Storytelling has been part of human activity for many thousands of years. It is a fundamental part of our human condition. We tell stories every single day because they have the power to inform, persuade, elicit emotional responses, and build relationships. These are lofty achievements for any medium.
The power of storytelling can have both positive and negative effects. The stories we tell ourselves about our goals, achievements, and perceived flaws can facilitate limiting and self-sabotaging beliefs that hold us back.
On the other hand, stories that tell of success and overcoming challenges can be inspiring. The power of a great story can be limitless.
But it’s not enough to simply tell a story to engage an audience. Storytelling is not a tool of information dissemination, rather it is a tool that uses rhetorical strategies that have the power to move people. It is in the nuanced crafting of stories where you create a willingness to receive the message.
This is not as easy as some will have you believe. It requires skill and an understanding of the narrative theory around storytelling.
As writers and marketers, we know that consumers don’t always make rational decisions when they buy. They often make emotional decisions and apply logic later, which is where storytelling can come in. Brand storytelling helps consumers digest and remember information because it links humans to products and companies through stories. Stories are, to use a marketing phrase, “sticky.” Empathy is at the core of that connection.
In a world of information overload, digital noise, and hype, authentic stories that stick are remembered, understood, and tell a truth. I’ll show you some essential tools that will enhance the power of your storytelling and cut through the clutter.
Storytelling has its roots in oral traditions. Ancient Greek and Roman philosophies passed on cultural knowledge, myths, and religious beliefs through speeches and stories. First Nation stories, which tell of the interdependent relationship between people and their ancestral lands and seas, hold infinite wisdom. Medieval troubadours who told stories through lyrical poetry highlighted the virtues of the power of memory (damn mobile phones for ruining that!).
Our evolutionary advantage is that we are problem solvers. We don’t have blinding speed, tough hides, or sharp fangs to keep us safe from danger. But our ability to solve a problem is unsurpassed. We cooperate in groups on a large scale, from the first use of tools to trap woolly mammoths, to the modern age of information technology. Our creative and collective efforts and the ability to imagine what may come in the future stands us apart from other species.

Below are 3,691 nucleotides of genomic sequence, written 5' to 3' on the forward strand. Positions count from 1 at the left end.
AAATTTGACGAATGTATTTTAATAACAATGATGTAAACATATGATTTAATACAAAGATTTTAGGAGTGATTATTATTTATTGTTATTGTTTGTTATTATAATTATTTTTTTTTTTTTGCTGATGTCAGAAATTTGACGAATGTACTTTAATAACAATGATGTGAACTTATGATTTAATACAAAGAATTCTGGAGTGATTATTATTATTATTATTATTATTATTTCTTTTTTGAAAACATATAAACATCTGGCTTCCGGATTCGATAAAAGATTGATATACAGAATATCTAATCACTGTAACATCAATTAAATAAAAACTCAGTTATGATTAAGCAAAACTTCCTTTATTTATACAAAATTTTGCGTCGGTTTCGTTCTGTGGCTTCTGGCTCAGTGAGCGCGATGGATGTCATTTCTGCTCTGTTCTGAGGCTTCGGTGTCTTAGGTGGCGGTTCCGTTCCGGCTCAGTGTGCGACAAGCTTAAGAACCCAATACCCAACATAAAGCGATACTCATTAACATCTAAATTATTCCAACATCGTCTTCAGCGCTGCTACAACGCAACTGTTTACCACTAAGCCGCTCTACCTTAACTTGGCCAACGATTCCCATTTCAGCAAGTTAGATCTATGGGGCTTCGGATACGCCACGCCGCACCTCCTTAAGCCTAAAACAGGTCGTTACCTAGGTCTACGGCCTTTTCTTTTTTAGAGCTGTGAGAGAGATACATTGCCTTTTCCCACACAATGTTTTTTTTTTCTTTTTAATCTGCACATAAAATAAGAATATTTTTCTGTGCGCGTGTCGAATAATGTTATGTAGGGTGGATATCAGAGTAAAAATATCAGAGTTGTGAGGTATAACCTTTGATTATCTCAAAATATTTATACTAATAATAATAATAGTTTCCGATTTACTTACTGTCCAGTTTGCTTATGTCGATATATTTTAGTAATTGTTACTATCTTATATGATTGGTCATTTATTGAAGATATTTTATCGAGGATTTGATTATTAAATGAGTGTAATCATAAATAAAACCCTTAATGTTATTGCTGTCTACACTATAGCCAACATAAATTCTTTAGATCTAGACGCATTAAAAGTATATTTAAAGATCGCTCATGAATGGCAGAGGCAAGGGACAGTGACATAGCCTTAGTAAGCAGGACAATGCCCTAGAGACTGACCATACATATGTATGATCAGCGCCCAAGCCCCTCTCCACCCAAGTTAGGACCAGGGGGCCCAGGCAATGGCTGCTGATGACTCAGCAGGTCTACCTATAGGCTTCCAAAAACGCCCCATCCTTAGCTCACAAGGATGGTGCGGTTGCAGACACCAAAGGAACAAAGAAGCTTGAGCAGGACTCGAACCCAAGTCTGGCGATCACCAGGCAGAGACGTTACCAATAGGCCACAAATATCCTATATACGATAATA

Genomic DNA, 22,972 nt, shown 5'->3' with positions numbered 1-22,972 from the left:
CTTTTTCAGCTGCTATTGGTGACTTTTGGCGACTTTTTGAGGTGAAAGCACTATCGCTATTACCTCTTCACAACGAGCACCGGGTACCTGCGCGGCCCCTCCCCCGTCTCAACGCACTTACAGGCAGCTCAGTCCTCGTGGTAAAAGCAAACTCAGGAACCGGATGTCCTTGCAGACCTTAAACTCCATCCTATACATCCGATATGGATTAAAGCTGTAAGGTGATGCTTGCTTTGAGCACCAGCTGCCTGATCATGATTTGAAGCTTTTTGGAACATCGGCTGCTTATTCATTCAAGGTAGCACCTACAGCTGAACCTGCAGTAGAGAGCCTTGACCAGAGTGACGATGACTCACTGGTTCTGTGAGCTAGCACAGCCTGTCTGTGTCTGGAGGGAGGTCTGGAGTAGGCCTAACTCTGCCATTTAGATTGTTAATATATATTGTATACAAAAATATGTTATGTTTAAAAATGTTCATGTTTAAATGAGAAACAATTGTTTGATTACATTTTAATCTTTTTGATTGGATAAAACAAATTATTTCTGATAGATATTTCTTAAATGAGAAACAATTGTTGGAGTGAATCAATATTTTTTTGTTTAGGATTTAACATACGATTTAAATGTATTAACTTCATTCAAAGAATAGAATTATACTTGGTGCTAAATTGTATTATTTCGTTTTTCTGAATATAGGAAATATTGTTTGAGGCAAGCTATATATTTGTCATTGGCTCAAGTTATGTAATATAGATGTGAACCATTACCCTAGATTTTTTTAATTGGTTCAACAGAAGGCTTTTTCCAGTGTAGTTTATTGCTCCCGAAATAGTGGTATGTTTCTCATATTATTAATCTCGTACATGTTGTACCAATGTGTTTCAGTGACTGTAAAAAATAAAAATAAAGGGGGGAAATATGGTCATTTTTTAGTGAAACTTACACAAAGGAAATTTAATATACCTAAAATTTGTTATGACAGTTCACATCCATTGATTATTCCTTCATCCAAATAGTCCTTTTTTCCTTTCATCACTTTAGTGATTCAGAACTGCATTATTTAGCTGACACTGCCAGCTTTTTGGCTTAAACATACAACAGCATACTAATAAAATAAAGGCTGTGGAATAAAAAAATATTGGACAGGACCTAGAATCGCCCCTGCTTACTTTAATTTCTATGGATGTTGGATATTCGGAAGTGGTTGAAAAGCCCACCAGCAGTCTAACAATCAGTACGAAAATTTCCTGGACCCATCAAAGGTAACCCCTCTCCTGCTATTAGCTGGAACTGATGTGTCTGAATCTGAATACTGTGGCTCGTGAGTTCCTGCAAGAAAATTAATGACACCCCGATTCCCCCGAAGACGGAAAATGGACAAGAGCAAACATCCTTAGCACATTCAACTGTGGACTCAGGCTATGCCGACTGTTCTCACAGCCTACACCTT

Most of us will never face a flesh-eating predator such as a lion. Unlike other animals though, humans have the ability and misfortune to suffer from stress, even when we are not confronted by a physical threat. Storytelling is the best way we have to communicate a potential threat and help each other to prepare for and overcome those threats. Stories work because it’s our human tendency to think the worst.
“It was a dark and stormy night. A family was driving on a deserted, windy stretch of road. Rain pummeled the windscreen making it impossible to see…” What happens next?
If you imagined the car crashing, you wouldn’t be alone. The essence of storytelling is that we face problems, but there is the hope that they can be overcome.
Our interconnectedness in our shared experiences is where storytelling comes into its own. Before the invention of writing, the only way to pass on an idea was from person to person. Stories are still the most powerful tools used to connect and engage. The power of a single story goes beyond facts and data. It creates empathy and gives depth to otherwise bland information.
People need to connect with a message in a meaningful way, and for business, this means that storytelling is more about connecting with your audience than concepts or sales strategies.
Regardless of its form, the tradition of storytelling is one of the oldest and most powerful forms of communication.
Research published in the Journal of Cognitive Neuroscience suggests that no matter how a story is expressed—through words, symbols, or gestures—our brains are hardwired to respond to the thoughts and feelings of the protagonist. Associate Professor Steven Brown, lead author of the study, states: “Very much like literary stories, we engage with the characters and are wired to make stories people-oriented.”
Many would be familiar with Joseph Campbell’s work on the hero’s journey and dramatic arc. Essentially, we start with the main character’s tragic flaws and struggles and eventually end up in a triumph over adversity. Furthermore, research has shown that our brains are attracted to this style of story. If businesses want to be remembered, then brand storytelling must start with human struggle, end in triumph, and your customer has to be the hero!
As a rhetorical tool, brand storytelling has proven itself effective time and time again, from changing stakeholder perceptions to differentiating a brand from its competitors, influencing consumer decisions, and building brand trust, authenticity, and credibility. Stories deepen our emotional understanding and connection at a neurological level.
Those old enough to remember Apple Macintosh’s 1984 advert, which introduced the Macintosh PC to the world while directly attacking its competitor IBM, will know what I mean. It was revolutionary in its powerful storytelling and brand mission. Using a clear reference to George Orwell’s dystopian novel, “1984,” the Apple Macintosh represented freedom from the tyrannical, power-hungry control of IBM, which had, up until that point, monopolized the personal computer market.